Under Tennessee law, a property owner’s duty to keep their property free of dangerous conditions depends upon who is visiting the property and why
Injuries due to a property owner’s negligence can happen in stores, public parks, hotel rooms, restaurants, or even another person’s home and can include serious or catastrophic accidents such as slip and fall, struck by falling debris, bitten by a dog, or becoming the victim of a violent crime.
The area of law which determines whether a property owner can be held legally responsible for an injury sustained by a visitor is called “premises liability”, and in Tennessee, established guidelines set forth the duties of all property owners to prevent injuries.
Generally, a property owner has a duty to:
- Monitor and inspect property for dangerous conditions. For example, an unwary visitor can slip and fall on a tile floor if liquid is spilled on that floor. A property owner generally must monitor their floors for such spills.
- Warn visitors of any dangerous conditions which may cause injury. Continuing the example of spilled liquid, once the property owner is aware of the spill, he or she must take measures to alert any visitors to the wet floor, either by monitoring the area and providing oral warnings, or by posting a warning sign nearby.
- Repair or eliminate dangerous conditions. Again, in the case of spilled liquid on a tile floor, this is a matter of the property owner cleaning up the spill quickly.
The extent of the duty that a property owner owes to visitors is dependent upon the status of those visitors. Tennessee classifies visitors into three categories:
- Trespassers—A trespasser is anybody who enters a piece of property without the express or implied consent of the property owner. Although a property owner is not allowed to create conditions which intentionally injure trespassers (such as traps or tripwires), a property owner unaware of an adult trespasser has no duty to warn that person of any unsafe conditions on the property, and no duty to repair the unsafe condition. A common example is a construction sites: An owner of a construction site is typically not liable to a trespassing adult injured after falling into a hole.
However, trespassing children are subject to a special standard known as the “attractive nuisance doctrine”, in which a property owner may be held liable if their property is shown to somehow entice children into trespassing; for example, a property owner could be liable if a child is injured using a backyard trampoline without permission, as it is likely that a trampoline presents a dangerous condition, and may attract a child into entering that backyard without permission.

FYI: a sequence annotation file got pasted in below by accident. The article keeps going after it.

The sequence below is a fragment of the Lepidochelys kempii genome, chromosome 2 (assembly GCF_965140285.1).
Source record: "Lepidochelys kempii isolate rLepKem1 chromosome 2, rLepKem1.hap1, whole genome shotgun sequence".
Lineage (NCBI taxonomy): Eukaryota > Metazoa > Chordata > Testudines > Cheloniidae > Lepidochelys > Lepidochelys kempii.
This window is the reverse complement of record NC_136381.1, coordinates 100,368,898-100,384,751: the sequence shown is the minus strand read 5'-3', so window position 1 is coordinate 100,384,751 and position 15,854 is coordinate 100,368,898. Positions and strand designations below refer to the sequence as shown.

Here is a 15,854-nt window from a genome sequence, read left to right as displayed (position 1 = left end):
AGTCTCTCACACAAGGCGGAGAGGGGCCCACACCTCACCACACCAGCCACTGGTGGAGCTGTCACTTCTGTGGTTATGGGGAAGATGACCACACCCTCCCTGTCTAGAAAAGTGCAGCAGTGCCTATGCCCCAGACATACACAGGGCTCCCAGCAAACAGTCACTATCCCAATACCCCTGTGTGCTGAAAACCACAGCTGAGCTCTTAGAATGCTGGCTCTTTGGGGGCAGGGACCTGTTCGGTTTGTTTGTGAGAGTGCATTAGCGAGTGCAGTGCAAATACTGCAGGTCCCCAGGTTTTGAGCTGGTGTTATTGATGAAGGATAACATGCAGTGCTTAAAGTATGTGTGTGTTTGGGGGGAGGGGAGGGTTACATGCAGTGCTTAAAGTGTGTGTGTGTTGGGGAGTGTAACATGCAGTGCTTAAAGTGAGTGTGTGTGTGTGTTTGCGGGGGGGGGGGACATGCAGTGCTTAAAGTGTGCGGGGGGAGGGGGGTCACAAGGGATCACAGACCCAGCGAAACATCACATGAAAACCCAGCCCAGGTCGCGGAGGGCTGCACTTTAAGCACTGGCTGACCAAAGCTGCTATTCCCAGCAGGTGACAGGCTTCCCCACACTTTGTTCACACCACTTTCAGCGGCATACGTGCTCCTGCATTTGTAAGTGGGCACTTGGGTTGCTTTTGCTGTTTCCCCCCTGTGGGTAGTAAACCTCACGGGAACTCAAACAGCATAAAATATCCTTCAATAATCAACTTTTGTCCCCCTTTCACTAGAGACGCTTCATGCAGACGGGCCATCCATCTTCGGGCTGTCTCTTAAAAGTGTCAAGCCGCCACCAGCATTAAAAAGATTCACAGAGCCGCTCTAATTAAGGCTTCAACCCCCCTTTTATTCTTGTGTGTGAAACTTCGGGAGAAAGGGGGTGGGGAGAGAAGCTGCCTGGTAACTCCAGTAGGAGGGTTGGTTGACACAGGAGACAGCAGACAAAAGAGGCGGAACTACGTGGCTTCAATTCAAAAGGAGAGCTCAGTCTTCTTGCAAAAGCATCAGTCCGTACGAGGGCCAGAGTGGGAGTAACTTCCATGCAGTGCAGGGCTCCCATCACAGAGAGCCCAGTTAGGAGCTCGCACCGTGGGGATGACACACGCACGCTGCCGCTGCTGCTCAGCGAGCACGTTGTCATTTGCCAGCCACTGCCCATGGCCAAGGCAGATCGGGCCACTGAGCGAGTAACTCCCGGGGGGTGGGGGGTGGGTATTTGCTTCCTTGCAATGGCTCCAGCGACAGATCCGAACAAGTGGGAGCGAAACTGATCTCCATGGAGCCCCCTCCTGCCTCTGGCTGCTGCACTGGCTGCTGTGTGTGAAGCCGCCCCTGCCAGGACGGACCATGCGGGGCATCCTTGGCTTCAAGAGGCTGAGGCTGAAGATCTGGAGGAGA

- Licensees—A “licensee” is a fancy word for a houseguest. Like a trespasser, a licensee enters a property seeking to somehow benefit from being on the property, but does so with the permission and consent of the property owner. A higher duty of care is thus owed to a licensee, in that a property owner is liable to an injured licensee if that property owner knew or should have known of the unsafe condition causing the licensee’s injury. Using the spilled water example, a homeowner would not be liable to a guest who slips on a wet floor if the guest spilled the water without the homeowner’s knowledge—but would be liable if the homeowner failed to warn that guest that a nearby leaky pipe was known to create slippery puddles.
- Invitees—Invitees, sometimes called “business invitees”, are owed the highest duty of care under Tennessee law. An invitee can be distinguished from a licensee because a property owner can benefit economically from an invitee’s visit. In short, an invitee is usually a customer entering a commercial establishment, such as a store, restaurant or salon, intending to purchase goods or services. A property owner in Tennessee must provide an invitee with the highest possible duty of care under Tennessee law by not only warning invitees of dangerous conditions and repairing those conditions, but also by conducting ongoing inspections of the premises in order to ensure that such defects do not exist at all. Using the spilled water example yet again, a property owner has a proactive duty to discover such spills before the invitee slips and falls.
If you have suffered an injury while on another person’s property, you are urged to consult an experienced Murfreesboro premises liability attorney as soon as possible to determine the duty of care owed to you under Tennessee law. The Murfreesboro premises liability attorneys of Kidwell, South, Beasley and Haley have successfully represented people who have suffered such injuries for over forty years. Contact us online, or call 615-893-1331 for a free initial consultation.